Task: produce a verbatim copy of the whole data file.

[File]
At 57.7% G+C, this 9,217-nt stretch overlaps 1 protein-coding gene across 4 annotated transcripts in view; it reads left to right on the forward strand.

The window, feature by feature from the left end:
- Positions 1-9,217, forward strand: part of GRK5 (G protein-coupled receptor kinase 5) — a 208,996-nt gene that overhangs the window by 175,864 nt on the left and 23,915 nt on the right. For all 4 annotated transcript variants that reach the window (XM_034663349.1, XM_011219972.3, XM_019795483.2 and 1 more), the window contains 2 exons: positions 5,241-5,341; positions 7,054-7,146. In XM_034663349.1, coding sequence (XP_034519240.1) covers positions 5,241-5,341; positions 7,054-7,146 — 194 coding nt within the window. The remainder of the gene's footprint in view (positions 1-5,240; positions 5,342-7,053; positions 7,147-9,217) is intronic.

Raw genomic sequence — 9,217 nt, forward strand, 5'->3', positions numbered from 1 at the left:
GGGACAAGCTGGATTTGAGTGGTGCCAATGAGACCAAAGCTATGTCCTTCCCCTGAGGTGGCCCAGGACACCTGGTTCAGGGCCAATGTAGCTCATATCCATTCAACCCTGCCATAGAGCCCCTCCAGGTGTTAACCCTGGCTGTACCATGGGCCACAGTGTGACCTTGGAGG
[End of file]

At 57.7% G+C, this 9,217-nt stretch overlaps 1 protein-coding gene across 4 annotated transcripts in view; it reads left to right on the forward strand.

The window, feature by feature from the left end:
- Positions 1-9,217, forward strand: part of GRK5 (G protein-coupled receptor kinase 5) — a 208,996-nt gene that overhangs the window by 175,864 nt on the left and 23,915 nt on the right. For all 4 annotated transcript variants that reach the window (XM_034663349.1, XM_011219972.3, XM_019795483.2 and 1 more), the window contains 2 exons: positions 5,241-5,341; positions 7,054-7,146. In XM_034663349.1, coding sequence (XP_034519240.1) covers positions 5,241-5,341; positions 7,054-7,146 — 194 coding nt within the window. The remainder of the gene's footprint in view (positions 1-5,240; positions 5,342-7,053; positions 7,147-9,217) is intronic.

Raw genomic sequence — 9,217 nt, forward strand, 5'->3', positions numbered from 1 at the left:
GGGACAAGCTGGATTTGAGTGGTGCCAATGAGACCAAAGCTATGTCCTTCCCCTGAGGTGGCCCAGGACACCTGGTTCAGGGCCAATGTAGCTCATATCCATTCAACCCTGCCATAGAGCCCCTCCAGGTGTTAACCCTGGCTGTACCATGGGCCACAGTGTGACCTTGGAGG